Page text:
|GameSpite Journal 10 | Drakkhen|
|Drakkhen | Dev.: Kemco-Seika | Pub: Infogrames | Genre: RPG | Release: Sept. 1991|
The first RPG for the Super Nintendo was not actually Final Fantasy II?. That was the one you bought the very second you could, but Drakkhen came first. But Final Fantasy was rather more comfortable, wasn’t it? Even by the dawn of the SNES days, console players expected certain things from RPGs. In those days there were no distinctions between Japanese and Western RPGS, there was just Dragon Warrior and Final Fantasy, and Ultima III for the brave souls who’d try to play that on NES.
Early console RPGs set certain expectations. You explored in a top-down map. You were given clear direction of where to go. You could interact with chests, pots, and NPCs. Grinding at certain spots could save you from total party kill (save for the nine-mindflayer chest in the Marsh Cave). Most of all, freedom was sort of an illusion. Final Fantasy had a less restrictive world than many of its successors, but all the same certain things needed to be done in a defined order. You couldn’t explore the sea until you defeated the pirates. In Final Fantasy II, you couldn’t explore the underworld until the plot had advanced far enough. Though these games spanned an entire globe, they were designed to stop you at certain choke points. Compare this to Fallout 3 or Oblivion. Huge elements of the world are unlocked from the outset; you can explore any direction you like. Not a corridor of monster battles -- a world!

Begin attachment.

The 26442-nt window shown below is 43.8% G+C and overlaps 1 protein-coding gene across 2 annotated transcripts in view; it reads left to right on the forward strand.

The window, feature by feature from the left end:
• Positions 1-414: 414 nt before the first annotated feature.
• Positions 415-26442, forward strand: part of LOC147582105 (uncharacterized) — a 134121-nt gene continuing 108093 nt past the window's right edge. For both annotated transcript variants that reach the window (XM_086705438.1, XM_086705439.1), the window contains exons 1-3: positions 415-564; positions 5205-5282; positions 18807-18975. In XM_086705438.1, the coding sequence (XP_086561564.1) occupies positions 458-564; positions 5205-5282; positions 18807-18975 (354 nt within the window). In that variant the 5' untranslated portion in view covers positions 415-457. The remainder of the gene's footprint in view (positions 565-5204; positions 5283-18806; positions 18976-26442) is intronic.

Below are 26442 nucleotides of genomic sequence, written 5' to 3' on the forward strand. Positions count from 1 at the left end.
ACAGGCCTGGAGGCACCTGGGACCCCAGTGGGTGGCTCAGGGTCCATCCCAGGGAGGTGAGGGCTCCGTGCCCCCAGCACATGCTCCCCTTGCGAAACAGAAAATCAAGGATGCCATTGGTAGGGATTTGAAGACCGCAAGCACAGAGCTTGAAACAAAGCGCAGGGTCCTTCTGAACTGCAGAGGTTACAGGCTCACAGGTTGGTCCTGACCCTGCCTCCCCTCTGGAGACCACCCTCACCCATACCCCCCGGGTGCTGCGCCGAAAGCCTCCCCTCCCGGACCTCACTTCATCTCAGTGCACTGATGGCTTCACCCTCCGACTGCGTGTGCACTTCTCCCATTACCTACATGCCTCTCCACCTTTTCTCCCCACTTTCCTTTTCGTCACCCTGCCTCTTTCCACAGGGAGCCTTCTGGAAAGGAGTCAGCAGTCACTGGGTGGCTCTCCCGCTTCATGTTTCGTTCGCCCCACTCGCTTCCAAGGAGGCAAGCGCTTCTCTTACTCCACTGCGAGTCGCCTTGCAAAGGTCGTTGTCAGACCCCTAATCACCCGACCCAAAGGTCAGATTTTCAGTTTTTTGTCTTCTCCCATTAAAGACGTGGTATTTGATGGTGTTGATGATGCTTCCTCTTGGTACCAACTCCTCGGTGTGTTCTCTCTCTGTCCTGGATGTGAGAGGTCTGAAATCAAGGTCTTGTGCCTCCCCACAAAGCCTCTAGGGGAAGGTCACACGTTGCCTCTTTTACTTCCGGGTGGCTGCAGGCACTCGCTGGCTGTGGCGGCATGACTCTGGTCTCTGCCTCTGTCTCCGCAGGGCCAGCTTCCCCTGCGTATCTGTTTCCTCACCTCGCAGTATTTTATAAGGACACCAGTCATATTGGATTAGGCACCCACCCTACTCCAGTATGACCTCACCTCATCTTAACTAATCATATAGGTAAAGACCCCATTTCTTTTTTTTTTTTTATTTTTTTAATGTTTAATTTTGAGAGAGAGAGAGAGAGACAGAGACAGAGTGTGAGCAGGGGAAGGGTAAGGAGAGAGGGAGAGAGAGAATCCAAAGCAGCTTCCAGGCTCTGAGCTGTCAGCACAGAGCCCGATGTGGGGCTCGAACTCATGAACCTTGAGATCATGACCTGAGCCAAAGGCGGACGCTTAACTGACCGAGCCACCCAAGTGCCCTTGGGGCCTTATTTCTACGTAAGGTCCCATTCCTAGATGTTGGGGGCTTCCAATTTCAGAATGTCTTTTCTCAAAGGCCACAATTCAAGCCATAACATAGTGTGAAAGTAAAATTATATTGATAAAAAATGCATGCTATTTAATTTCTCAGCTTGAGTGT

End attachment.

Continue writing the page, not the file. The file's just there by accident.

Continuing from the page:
For console players in the 16-bit era, there wasn’t anything approaching this. Except Drakkhen. Drakken was an early attempt at an open world RPG. You had, save for dungeons, total freedom to explore the overworld. You explored it in a first-person perspective, which was pretty impressive despite being flat and featureless. The combat is sort of an extremely limited version of what would later be seen in Final Fantasy XII and Dragon Age: AI-controlled with certain player-defined qualifiers. The dungeons, in third-person perspective, have interactive elements. You can inspect anything with a command, armour and weapons on the wall could be taken by the player, no longer just relegated to local color! You could surmise that “buckler” means “shield”!
Of course, being 20 years old and on the SNES means that these revolutionary features were still in zygote stage of development and were extremely limited. Most players remember Drakkhen, rented from the local gas station, as an unplayable mess. When you are used to acutely obvious directions, it can be frustrating when you get lost and end up in a total party kill, or worse yet, with all your equipment broken. What purpose is the open world if there are limited locations, no side quests, and absolutely no chance of finding some awesome loot? You may find a giant panther head, and that is weird, but the whole thing may just leave you saying “What the hell?”
The game is better than most give it credit for, especially when you see how many of it’s features have come to define RPGs in the years since. But second chances are hard. You took your poor rental Drakkhen back to Turbo Gas and re-rented Final Fantasy II, hoping against hope that your file wasn’t saved over by that jerk down the road. Nah, you put it in the last slot. It should be OK.
|By Rene Decoste? | Nov. 1, 2011 | Previous: Final Fight | Next: Final Fantasy II?|